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PERRY HALL, Md. (AP) — A 16-year-old who was supposed to be on house arrest for auto theft was charged Tuesday with first-degree murder in the death of a Maryland police officer.

After hearing about Dawnta Anthony Harris’ numerous recent run-ins with the law, a judge called him a “one-man crime wave” and ordered the teen held without bail.

More than 20 police officers were in the courtroom when Harris made his first court appearance by video. Harris has been charged as an adult in the Monday killing of Baltimore County police Officer Amy Caprio, 29, who was responding to a report of a suspicious vehicle.

Harris was waiting in the vehicle, a Jeep, while three other teens were inside a nearby home committing a burglary, according to authorities and court records.

The slain officer’s body camera footage clearly shows Harris accelerating the Jeep at Caprio after she tried to apprehend him on the cul-de-sac in the suburban Perry Hall community northeast of Baltimore, prosecutor William Bickel said during the hearing.

“She fired her weapon. He ran over her,” Bickel said. Harris was apprehended shortly after abandoning the Jeep, which was stolen May 18 in Baltimore, he said.

A yellow lockup jumpsuit appeared baggy on Harris’ slight 120-pound, 5-foot-7 frame during the hearing in Towson. When asked if he understood the charge he faces, Harris mumbled “yes” as he sat next to his public defender.

Harris has a series of auto theft arrests and a repeated history of running away from juvenile facilities, according to prosecutors. The teen was on house arrest at his mother’s West Baltimore home but ran away May 14, they said.

Judge Sally Chester ordered the ninth-grader to be held at Baltimore County Detention Center, an adult lockup.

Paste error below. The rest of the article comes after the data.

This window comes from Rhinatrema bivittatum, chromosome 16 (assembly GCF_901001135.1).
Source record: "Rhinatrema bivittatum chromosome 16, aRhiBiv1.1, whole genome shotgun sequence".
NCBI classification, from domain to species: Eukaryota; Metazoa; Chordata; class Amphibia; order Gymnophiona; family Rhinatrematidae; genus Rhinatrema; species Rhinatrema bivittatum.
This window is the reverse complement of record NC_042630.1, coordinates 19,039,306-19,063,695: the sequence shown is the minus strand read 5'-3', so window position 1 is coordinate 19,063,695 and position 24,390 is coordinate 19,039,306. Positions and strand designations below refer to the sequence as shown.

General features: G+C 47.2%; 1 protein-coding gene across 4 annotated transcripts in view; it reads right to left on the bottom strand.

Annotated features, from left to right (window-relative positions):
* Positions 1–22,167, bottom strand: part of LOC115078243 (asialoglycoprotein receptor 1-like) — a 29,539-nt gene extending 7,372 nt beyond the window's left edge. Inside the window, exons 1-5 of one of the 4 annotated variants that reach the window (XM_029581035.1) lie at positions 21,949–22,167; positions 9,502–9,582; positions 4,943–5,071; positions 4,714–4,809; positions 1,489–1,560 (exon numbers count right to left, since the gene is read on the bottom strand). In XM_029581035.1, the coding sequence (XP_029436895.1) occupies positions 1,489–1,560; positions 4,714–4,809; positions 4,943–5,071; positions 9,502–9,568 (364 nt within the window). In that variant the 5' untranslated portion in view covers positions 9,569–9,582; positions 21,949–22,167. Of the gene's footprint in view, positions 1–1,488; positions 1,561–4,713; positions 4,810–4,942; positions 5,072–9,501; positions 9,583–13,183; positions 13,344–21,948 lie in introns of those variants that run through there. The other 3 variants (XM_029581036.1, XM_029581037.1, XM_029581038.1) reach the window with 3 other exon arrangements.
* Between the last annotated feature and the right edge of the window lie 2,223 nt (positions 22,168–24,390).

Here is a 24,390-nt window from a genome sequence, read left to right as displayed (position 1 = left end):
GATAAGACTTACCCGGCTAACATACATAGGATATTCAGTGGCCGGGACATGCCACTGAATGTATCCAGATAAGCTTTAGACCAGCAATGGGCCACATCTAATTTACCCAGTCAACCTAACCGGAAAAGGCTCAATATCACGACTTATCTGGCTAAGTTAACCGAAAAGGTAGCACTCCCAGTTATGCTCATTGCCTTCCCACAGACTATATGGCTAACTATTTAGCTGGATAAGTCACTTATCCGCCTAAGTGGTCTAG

“Your client is one-man crime wave,” Chester told Harris’ public defender, who was pushing for Harris to be sent to a juvenile lockup.

According to a probable cause statement filed Tuesday, Harris told a detective that he “drove at the officer” and then abandoned the Jeep a short distance away.

Police said in a statement that the Jeep was found with a bullet hole where Caprio fired her service weapon at the driver just before she was struck.

The three teens — ages 15, 16, and 17 — who police say were burglarizing the house were tracked down at their families’ homes in Baltimore, Chief Terrence Sheridan said.

They were in custody but had not yet been identified or formally charged as of late Tuesday afternoon. Scott Shellenberger, the state’s attorney for Baltimore County, said at a news conference that authorities believe all three can be charged with felony murder in Caprio’s death.

“They are in for everything that occurs as a result of that burglary, including when their co-defendant is outside running over a police officer and killing her,” Shellenberger said.

A medical examiner determined Caprio died of trauma to the head and torso, Sheridan said.

Caprio, who would have been on the force four years in July, was smart, athletic and energetic, just the type of officer you want to hire, the chief said. She and her husband were to start vacation this weekend to celebrate their third wedding anniversary and their upcoming birthdays, police said in a news release.

The death stunned the quiet, residential neighborhood, said Baltimore County Councilman David Marks, who lives nearby.

“The community I represent stands united in grief for this fallen police officer, and our hope is that all those involved are brought to justice,” Marks said.

Gov. Larry Hogan ordered flags to fly at half-staff through Friday, the day of Caprio’s funeral.

Tony Kurek, who lives on the street where Caprio was fatally injured, told The Associated Press his adult son was outside in the family’s yard Monday afternoon when the son saw the officer with her gun drawn, confronting someone in a Jeep.

“The next thing he heard was a pop, and he saw the Jeep take off and run right over her,” Kurek said. The car left skid marks, he said, and officer was on the ground bleeding.

Harris was wearing an ankle bracelet at the time, Shellenberger said. But the bracelet simply indicated whether Harris was inside his home or outside his home — it did not track his whereabouts, he said.

Sam Abed, the Maryland Secretary of Juvenile Services, said at the news conference that his department had made “many attempts” to contact Harris after he went missing from his mother’s house but was unsuccessful.

“Did the system not work?” said Sheridan, the police chief. “It sounds like … it could have worked better in this particular case.”


Rankin reported from Richmond, Virginia. Associated Press writers Denise Lavoie in Richmond, Virginia, Courtney Columbus in Towson, Maryland, and Randall Chase in Dover, Delaware, contributed to this report.


This story has been corrected to remove a reference to the officer being shot. Police have said she was not found with a gunshot wound.